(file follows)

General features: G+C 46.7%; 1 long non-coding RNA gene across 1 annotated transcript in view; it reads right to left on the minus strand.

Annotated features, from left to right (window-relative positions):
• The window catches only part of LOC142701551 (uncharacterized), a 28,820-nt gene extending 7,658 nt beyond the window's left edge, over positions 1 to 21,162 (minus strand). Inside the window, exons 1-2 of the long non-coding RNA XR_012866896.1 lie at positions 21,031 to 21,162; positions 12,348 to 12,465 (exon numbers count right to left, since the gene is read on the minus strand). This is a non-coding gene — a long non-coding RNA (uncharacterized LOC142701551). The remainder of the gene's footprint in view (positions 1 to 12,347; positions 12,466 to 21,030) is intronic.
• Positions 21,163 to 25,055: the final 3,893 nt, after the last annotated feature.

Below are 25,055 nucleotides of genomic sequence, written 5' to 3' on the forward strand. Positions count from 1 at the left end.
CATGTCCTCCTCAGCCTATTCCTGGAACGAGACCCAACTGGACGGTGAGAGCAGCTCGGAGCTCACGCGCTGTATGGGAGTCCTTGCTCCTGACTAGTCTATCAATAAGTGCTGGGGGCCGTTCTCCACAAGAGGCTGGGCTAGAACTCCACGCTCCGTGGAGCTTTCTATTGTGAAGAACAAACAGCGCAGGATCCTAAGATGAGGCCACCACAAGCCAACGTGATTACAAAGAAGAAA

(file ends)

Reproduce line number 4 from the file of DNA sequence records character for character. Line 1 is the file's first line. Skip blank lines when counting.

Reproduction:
• Positions 21,163 to 25,055: the final 3,893 nt, after the last annotated feature.